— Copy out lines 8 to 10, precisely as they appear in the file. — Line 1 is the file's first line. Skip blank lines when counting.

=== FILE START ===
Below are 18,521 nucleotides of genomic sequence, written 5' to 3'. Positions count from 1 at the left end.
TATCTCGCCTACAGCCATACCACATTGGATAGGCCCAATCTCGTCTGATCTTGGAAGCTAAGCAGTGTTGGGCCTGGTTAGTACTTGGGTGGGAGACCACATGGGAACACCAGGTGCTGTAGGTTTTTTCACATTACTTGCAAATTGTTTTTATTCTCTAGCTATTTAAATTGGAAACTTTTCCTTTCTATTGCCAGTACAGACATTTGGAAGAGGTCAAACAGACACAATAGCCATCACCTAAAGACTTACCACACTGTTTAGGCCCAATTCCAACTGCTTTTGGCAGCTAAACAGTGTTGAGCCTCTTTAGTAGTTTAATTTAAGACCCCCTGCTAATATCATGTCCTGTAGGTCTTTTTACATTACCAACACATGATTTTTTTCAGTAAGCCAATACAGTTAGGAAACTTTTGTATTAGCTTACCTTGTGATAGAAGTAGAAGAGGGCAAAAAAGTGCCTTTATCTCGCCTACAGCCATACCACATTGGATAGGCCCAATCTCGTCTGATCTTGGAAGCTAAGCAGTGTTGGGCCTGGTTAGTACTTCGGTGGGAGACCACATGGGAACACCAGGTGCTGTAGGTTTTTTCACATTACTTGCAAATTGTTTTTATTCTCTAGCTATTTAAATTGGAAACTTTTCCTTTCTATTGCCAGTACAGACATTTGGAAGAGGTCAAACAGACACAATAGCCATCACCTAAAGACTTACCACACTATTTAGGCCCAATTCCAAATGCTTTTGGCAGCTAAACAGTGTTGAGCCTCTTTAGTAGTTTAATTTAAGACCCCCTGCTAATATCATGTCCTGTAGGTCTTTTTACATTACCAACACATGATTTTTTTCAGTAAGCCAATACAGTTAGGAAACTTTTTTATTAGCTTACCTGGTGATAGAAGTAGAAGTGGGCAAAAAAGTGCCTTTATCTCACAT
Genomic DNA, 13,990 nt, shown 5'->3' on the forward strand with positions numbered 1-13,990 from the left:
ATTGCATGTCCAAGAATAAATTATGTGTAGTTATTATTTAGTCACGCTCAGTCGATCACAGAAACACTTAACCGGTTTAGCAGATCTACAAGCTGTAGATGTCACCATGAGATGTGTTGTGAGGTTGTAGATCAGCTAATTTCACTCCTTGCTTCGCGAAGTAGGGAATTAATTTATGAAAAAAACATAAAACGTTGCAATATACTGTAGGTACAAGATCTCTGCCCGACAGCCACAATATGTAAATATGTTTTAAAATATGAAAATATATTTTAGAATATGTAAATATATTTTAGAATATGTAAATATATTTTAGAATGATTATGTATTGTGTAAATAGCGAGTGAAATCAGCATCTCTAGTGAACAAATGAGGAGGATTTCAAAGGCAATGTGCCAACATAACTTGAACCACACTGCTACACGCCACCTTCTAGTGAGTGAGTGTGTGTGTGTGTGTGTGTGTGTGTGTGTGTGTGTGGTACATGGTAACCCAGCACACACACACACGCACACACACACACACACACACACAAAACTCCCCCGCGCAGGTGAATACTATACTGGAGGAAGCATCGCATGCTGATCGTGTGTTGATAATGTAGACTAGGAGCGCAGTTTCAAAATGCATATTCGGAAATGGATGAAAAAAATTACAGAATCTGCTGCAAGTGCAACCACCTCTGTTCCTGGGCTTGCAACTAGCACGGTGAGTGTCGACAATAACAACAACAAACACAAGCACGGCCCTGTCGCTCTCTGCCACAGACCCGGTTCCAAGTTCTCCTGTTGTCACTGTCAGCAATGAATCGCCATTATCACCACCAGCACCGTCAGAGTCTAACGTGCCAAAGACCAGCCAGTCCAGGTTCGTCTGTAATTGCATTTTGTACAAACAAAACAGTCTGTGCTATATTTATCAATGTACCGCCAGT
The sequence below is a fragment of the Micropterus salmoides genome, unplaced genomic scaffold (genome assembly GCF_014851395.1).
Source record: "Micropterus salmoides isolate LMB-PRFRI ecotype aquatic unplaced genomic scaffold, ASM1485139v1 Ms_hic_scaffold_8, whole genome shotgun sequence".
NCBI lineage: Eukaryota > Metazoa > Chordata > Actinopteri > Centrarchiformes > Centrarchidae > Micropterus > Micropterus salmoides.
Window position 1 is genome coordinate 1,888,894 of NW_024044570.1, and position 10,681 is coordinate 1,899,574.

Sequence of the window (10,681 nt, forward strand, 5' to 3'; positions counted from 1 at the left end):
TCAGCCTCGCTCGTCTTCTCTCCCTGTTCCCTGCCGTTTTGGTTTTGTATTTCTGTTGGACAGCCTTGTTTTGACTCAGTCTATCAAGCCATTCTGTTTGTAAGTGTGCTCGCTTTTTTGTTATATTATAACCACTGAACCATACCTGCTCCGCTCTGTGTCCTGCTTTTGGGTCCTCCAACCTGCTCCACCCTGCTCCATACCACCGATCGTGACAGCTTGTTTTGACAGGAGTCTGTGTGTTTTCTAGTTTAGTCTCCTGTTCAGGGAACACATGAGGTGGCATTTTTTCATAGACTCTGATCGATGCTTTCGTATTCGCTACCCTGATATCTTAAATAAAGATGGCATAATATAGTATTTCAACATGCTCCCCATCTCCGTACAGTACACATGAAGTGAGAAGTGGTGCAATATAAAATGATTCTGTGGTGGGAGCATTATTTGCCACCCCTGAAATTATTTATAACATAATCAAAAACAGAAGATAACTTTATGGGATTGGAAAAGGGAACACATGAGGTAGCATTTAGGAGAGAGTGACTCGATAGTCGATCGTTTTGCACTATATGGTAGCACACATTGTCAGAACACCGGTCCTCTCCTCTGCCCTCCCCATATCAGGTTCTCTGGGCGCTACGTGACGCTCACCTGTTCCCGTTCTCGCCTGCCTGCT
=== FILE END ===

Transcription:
Window position 1 is genome coordinate 1,888,894 of NW_024044570.1, and position 10,681 is coordinate 1,899,574.

Sequence of the window (10,681 nt, forward strand, 5' to 3'; positions counted from 1 at the left end):
TCAGCCTCGCTCGTCTTCTCTCCCTGTTCCCTGCCGTTTTGGTTTTGTATTTCTGTTGGACAGCCTTGTTTTGACTCAGTCTATCAAGCCATTCTGTTTGTAAGTGTGCTCGCTTTTTTGTTATATTATAACCACTGAACCATACCTGCTCCGCTCTGTGTCCTGCTTTTGGGTCCTCCAACCTGCTCCACCCTGCTCCATACCACCGATCGTGACAGCTTGTTTTGACAGGAGTCTGTGTGTTTTCTAGTTTAGTCTCCTGTTCAGGGAACACATGAGGTGGCATTTTTTCATAGACTCTGATCGATGCTTTCGTATTCGCTACCCTGATATCTTAAATAAAGATGGCATAATATAGTATTTCAACATGCTCCCCATCTCCGTACAGTACACATGAAGTGAGAAGTGGTGCAATATAAAATGATTCTGTGGTGGGAGCATTATTTGCCACCCCTGAAATTATTTATAACATAATCAAAAACAGAAGATAACTTTATGGGATTGGAAAAGGGAACACATGAGGTAGCATTTAGGAGAGAGTGACTCGATAGTCGATCGTTTTGCACTATATGGTAGCACACATTGTCAGAACACCGGTCCTCTCCTCTGCCCTCCCCATATCAGGTTCTCTGGGCGCTACGTGACGCTCACCTGTTCCCGTTCTCGCCTGCCTGCT